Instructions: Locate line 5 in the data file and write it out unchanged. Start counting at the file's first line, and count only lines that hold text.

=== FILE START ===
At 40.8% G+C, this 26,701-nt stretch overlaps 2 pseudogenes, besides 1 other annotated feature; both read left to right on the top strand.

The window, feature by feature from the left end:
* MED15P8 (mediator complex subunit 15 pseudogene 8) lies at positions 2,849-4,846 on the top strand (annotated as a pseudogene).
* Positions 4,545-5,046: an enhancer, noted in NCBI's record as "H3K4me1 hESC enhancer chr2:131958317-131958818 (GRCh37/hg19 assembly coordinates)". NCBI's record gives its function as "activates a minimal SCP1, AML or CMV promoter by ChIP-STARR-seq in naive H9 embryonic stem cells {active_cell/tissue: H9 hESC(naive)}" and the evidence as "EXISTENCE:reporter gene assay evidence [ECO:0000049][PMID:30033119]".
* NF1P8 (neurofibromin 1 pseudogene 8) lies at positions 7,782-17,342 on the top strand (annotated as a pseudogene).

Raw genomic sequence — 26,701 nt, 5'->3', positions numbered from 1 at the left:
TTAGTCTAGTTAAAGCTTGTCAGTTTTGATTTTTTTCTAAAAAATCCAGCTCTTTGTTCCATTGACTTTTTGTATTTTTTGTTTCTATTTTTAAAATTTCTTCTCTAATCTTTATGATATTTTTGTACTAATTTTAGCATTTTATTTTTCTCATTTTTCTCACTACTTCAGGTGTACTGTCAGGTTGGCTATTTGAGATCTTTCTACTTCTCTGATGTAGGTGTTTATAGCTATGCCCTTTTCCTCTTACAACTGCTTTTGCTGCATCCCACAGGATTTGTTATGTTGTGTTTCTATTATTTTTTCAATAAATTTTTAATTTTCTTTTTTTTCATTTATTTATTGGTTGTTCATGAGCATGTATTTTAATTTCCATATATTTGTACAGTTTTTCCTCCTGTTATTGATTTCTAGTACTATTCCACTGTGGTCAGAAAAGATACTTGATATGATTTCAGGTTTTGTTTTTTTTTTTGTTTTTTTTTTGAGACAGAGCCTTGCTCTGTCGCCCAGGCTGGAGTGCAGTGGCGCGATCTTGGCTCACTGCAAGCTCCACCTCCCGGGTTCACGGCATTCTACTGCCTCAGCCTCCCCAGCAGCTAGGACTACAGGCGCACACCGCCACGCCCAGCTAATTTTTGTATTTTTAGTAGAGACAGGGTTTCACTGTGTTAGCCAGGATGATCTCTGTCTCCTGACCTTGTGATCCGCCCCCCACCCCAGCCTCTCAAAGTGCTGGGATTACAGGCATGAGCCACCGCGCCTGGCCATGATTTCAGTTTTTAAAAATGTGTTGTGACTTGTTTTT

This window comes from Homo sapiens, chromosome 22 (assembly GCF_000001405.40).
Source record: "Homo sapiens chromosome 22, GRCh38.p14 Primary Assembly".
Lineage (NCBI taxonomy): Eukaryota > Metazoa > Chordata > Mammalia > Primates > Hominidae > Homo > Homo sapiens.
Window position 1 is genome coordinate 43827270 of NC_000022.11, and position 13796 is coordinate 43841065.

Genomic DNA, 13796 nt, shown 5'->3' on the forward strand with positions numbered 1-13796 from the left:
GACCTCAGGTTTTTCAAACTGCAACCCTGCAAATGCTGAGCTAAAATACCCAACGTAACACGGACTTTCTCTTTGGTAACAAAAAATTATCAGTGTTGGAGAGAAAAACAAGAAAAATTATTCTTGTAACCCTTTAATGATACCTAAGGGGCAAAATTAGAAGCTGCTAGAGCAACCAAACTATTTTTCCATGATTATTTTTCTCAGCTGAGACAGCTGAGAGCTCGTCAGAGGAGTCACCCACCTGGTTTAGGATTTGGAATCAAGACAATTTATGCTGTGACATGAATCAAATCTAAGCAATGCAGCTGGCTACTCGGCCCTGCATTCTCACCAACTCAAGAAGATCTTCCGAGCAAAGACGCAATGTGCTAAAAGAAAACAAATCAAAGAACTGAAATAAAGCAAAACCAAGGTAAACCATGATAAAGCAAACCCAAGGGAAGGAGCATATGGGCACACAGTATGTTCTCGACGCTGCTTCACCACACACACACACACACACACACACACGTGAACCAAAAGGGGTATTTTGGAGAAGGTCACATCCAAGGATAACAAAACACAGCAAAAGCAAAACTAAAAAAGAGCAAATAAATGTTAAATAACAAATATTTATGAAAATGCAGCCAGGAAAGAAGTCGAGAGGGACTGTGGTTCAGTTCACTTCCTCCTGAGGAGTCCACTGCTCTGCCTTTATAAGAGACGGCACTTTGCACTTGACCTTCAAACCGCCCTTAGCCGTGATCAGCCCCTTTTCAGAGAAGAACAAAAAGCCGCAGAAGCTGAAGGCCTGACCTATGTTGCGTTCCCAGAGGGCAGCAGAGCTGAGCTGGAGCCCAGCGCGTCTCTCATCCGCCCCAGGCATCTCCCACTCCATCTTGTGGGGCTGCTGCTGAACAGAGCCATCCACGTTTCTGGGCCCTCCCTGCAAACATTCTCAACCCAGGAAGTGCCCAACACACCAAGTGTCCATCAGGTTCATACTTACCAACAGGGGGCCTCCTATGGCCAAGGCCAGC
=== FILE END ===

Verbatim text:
* NF1P8 (neurofibromin 1 pseudogene 8) lies at positions 7,782-17,342 on the top strand (annotated as a pseudogene).